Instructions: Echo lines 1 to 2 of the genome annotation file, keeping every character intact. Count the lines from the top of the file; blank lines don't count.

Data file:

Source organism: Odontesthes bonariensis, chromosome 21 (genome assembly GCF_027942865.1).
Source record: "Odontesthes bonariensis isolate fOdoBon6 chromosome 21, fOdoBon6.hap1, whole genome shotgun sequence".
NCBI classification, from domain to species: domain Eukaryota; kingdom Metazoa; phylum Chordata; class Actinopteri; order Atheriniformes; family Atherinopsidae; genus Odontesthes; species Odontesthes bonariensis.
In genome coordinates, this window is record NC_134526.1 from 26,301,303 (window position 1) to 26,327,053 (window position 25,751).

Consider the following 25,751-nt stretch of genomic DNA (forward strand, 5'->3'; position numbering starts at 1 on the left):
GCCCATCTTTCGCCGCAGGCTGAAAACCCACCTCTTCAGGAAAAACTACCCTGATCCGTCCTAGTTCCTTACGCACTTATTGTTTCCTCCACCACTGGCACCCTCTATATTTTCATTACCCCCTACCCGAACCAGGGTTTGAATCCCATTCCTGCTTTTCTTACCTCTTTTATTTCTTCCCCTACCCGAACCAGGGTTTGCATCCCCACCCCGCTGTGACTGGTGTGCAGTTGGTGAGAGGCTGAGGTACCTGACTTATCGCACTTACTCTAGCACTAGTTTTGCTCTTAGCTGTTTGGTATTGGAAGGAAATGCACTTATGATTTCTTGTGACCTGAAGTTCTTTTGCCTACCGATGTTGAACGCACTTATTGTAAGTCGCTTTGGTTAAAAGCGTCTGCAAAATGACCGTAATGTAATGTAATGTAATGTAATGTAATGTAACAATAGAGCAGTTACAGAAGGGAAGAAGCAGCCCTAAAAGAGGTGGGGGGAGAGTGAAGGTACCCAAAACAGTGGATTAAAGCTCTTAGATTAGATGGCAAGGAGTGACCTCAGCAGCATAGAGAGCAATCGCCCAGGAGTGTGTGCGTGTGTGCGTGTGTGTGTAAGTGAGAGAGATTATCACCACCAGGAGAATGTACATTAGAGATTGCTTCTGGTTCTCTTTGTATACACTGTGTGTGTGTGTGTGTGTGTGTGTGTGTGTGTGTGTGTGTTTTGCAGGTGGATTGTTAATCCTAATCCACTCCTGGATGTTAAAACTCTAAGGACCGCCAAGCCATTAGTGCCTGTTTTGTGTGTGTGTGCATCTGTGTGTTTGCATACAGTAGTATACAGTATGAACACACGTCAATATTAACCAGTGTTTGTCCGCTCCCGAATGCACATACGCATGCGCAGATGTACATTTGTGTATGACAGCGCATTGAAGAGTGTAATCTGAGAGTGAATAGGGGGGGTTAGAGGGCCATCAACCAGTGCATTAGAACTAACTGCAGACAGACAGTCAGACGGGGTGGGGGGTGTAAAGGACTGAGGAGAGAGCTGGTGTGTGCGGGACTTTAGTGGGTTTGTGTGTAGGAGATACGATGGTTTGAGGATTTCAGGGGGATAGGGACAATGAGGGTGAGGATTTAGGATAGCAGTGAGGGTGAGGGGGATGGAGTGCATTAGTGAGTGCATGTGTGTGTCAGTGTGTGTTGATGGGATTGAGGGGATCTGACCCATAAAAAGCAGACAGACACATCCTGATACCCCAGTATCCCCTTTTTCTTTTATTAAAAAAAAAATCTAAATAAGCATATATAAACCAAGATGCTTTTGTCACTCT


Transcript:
Source organism: Odontesthes bonariensis, chromosome 21 (genome assembly GCF_027942865.1).
Source record: "Odontesthes bonariensis isolate fOdoBon6 chromosome 21, fOdoBon6.hap1, whole genome shotgun sequence".